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Re setting file permissions...

P: n/a
I am developing a small website using ASP scripts to format data retrieved
from an Access database. It will run on a Windows 2003 server supporting
FrontPage extensions 2002 hosted by the company 1&1 with only limited server
configuration via a web based control panel.

My query relates to the ASP security model and how it relates to FrontPage
options for setting file access on a database file. If you know of any
online documentation covering the following issues I would be grateful for
links to it.

For various reasons (session logging, synchronising data with a master
database etc) I need to be able to write data to the database file.
Essentially the problem is this: how do I make this possible without giving
public access to the database file?

The 1&1 control panel allows me to set Read/Write/Execute/Delete permissions
for "IUSR" (I assume to mean annoymous unauthenticated users) and "NETWORK"
users (I am not sure what this refers to yet).

So far the only way I have managed to write to the database file from an ASP
script is by using the control panel to set the following IUSR permissions
on the database file:

Read = true (cannot alter this)
Write = true
Execute = true
Delete = false

I understand that when as ASP script executes, it takes on a "security
context" corresponding to the user requesting the page. In my case, when an
annonymous user makes a request that needs to be logged to the database for
example, the script that performs the logging has annonymous user
privelages. Therefore for the write to the database to be successful, IUSR
write permissions must be allowed.

Of course, these permission settings have some undesireable side effects:

1 - With "Read = true" on the database file for annonymous users means
that anyone can download the database file.
2 - With "Write = true" annonymous users could in theory directly alter
the database file eg using telnet or some similar method.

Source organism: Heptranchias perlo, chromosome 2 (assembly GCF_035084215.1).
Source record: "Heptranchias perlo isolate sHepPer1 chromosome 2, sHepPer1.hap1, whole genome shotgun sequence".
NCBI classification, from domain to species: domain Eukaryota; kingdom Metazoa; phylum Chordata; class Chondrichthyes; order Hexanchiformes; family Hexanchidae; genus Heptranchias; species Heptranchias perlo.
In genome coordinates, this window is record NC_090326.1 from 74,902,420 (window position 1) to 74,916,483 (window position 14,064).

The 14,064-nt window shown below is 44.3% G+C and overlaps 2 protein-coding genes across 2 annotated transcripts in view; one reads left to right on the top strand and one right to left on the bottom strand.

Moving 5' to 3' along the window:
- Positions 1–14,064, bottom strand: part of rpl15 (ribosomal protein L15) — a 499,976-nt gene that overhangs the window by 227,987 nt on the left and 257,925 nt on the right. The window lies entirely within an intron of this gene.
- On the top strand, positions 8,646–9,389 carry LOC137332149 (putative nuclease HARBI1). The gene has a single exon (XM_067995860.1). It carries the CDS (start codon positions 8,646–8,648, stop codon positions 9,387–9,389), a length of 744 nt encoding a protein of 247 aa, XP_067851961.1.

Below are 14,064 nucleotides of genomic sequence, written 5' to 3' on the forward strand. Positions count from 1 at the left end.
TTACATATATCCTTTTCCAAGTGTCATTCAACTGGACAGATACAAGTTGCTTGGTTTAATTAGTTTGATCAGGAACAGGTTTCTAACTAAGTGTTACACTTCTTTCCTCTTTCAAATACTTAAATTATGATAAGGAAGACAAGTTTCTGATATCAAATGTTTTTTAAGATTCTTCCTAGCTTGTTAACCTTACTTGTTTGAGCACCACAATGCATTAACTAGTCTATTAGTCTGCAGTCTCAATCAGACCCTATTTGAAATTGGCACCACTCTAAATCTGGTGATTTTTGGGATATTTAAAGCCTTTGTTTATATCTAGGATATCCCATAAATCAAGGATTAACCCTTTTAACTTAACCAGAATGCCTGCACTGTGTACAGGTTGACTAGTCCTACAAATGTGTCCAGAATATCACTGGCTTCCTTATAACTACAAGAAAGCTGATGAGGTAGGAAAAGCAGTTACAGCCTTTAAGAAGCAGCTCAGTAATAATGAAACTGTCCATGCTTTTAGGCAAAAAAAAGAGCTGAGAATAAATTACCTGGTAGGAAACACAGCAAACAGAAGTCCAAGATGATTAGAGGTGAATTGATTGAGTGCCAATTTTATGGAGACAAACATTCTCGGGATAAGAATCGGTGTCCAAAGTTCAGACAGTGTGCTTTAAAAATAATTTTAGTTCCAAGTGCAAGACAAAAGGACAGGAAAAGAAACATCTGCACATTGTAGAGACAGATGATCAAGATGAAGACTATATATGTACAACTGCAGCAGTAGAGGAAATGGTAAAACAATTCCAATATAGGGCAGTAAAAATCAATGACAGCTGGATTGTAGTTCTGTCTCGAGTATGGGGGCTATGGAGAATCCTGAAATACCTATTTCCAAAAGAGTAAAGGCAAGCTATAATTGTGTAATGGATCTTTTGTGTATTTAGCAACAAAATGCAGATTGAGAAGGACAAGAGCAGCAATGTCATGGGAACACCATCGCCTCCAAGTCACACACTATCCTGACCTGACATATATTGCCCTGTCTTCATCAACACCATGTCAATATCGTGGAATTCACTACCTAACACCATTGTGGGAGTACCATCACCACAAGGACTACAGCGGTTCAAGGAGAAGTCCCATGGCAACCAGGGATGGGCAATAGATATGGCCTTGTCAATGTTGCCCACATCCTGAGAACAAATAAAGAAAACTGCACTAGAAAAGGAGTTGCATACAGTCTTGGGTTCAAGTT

I am not sure if this this second point is true...
- What exactly do annonymous write permissions on a file/directory allow
to occur?
- I am not yet sure if the server is set up to ONLY accept HTTP GET and
POST commands from annonymous users but have contacted the hosting company
about this.

I may have found a solution to the above issues. As I am using FrontPage to
publish the site I may be able to take advantage of FP's file permission
settings by disallowing browsing by annonymous users for the directory
containg the database file.

What I need to know is whether my suggested solution to the problem really
prevents anonymous users from downloading/modifying my database file and how
would I test this?

I assume that I still have to allow IUSR read/write access to the database
file, given the ASP security issues mentioned above. (Are FP permissions
considered by the web server instead of or in conjunction with Windows file
permissions when deciding if access to a resource is to be allowed?)

To check my understanding of FP folder permissions...

- Allow files to be browsed - does this prevent downloading of files in
the folder as well as preventing folder contents from being viewed from ANY
HTTP client?
- Allow scripts to be run - does this refer to annonymous users being
allowed to view pages generated by scripts within the folder? Or does it
refer to scripts in other folders access files/data in the said folder?
- Allow prrograms to be run - this is probably not relevant to me and I
should probably disallow this option.

Also, I have read that you can create a "hidden" folder in FP just by giving
it a name beginning with an underscore. Would such a folder allow a script
to access/write to a dataqbase file? My tests seem to show that the _private
directory created by default in new FP webs does NOT allow scripts to write
to files.

Finally, is there any way within an ASP script to assume a more privileged
security context? For example, would using Sever.Execute to call another
script containg the code to modify the database use a more privileged
security context?

Thanks for your help

Francesco Tirimo
fw***@gmx.co.uk
Jul 19 '05 #1
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